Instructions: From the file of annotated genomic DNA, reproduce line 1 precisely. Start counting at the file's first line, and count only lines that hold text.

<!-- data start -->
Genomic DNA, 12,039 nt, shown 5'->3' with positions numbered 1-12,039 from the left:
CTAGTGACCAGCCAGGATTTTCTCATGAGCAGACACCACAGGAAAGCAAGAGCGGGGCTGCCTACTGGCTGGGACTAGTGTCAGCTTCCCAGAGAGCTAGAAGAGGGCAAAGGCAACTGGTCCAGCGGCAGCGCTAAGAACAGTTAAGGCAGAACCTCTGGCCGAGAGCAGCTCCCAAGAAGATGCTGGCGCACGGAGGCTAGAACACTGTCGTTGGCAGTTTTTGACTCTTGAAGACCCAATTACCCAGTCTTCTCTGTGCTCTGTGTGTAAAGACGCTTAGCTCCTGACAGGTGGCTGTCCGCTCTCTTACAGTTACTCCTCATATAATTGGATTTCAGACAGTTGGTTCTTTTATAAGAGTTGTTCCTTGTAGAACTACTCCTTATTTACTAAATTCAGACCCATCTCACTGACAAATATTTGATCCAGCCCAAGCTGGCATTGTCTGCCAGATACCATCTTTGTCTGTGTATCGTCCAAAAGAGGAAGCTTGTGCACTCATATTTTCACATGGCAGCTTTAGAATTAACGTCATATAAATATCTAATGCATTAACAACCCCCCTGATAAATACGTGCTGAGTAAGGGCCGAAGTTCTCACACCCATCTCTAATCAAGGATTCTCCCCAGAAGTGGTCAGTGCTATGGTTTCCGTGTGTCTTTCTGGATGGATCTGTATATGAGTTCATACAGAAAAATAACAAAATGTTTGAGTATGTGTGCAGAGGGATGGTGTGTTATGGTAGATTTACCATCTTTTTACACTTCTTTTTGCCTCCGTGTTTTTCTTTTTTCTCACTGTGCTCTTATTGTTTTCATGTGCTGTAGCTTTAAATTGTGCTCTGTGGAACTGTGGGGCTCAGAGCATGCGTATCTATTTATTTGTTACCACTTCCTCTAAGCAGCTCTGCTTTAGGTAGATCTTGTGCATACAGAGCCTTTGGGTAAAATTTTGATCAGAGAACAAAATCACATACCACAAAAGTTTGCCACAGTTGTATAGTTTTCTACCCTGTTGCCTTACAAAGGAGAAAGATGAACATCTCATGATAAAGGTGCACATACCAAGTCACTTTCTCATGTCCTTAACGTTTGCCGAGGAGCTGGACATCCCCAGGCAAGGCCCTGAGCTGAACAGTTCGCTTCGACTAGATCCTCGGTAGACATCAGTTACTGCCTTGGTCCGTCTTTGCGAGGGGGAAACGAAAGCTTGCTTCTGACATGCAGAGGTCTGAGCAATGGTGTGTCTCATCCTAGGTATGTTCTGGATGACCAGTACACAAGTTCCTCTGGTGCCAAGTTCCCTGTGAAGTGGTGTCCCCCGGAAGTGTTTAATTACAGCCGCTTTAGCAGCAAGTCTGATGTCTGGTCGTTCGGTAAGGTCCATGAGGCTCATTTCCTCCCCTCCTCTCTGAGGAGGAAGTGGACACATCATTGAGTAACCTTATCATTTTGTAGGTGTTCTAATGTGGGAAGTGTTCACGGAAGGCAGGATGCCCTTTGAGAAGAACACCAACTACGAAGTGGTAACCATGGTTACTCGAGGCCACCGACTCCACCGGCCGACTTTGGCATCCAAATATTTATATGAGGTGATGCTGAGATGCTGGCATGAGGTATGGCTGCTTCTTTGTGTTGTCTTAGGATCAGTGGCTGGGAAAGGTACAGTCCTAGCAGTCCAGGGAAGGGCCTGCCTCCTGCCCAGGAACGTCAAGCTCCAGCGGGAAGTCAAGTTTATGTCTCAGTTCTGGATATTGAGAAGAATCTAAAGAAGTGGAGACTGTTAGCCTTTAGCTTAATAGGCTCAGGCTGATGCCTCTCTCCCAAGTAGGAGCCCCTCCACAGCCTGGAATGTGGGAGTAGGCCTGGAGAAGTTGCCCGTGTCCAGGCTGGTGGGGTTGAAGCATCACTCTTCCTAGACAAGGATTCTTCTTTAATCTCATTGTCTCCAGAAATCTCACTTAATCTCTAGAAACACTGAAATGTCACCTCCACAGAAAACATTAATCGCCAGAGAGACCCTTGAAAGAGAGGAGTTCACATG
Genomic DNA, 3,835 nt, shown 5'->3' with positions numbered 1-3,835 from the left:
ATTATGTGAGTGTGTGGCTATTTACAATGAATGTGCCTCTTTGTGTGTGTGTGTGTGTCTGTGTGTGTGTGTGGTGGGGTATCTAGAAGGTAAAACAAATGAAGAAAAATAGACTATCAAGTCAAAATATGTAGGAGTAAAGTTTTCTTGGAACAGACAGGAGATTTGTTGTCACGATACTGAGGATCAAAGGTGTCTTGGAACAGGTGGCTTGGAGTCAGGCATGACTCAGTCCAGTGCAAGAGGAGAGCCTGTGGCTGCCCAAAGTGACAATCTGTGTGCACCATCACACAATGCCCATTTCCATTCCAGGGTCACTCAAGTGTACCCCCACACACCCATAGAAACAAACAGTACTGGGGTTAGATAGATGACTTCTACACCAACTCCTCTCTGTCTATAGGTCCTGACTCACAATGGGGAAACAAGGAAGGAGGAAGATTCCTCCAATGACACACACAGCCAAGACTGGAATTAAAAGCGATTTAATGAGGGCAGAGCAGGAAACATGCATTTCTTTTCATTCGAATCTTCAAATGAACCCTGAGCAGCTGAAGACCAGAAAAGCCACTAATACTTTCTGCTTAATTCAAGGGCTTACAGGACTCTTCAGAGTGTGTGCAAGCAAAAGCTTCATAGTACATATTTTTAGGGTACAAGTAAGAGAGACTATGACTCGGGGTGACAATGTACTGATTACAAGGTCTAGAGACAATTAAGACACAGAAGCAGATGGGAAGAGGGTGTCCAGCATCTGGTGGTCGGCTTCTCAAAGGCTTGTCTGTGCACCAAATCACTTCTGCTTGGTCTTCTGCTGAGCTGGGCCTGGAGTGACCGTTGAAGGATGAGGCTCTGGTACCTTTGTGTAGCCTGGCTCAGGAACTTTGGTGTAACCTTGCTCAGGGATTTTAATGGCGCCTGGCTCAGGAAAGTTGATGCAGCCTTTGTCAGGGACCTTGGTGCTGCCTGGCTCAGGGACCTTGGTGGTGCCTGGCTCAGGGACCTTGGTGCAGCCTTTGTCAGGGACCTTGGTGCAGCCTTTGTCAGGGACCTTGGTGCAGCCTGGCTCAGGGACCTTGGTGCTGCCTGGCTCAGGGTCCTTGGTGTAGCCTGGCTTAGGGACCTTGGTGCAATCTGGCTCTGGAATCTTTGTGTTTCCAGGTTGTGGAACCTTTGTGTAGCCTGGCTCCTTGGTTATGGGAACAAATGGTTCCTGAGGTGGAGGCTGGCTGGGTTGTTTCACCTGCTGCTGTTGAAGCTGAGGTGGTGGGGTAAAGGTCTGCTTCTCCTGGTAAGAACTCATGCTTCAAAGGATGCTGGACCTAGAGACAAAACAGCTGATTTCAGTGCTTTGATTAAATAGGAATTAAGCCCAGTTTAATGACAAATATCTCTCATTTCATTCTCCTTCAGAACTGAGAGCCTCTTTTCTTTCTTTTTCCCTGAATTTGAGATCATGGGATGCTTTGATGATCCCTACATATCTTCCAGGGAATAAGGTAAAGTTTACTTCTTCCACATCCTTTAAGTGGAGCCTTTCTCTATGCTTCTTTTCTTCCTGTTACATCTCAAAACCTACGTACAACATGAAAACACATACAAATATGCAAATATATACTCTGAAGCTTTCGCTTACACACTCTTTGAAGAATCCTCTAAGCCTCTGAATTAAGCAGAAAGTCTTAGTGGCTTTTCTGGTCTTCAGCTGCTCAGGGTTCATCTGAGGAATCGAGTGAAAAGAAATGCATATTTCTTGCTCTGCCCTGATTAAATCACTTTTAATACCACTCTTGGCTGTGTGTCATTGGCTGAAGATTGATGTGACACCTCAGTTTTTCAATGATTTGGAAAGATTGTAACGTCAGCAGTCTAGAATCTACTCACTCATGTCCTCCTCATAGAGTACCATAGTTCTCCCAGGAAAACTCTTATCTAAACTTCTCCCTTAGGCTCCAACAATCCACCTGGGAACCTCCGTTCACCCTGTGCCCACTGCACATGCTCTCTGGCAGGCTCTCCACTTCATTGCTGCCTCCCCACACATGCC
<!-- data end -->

Genomic DNA, 12,039 nt, shown 5'->3' with positions numbered 1-12,039 from the left: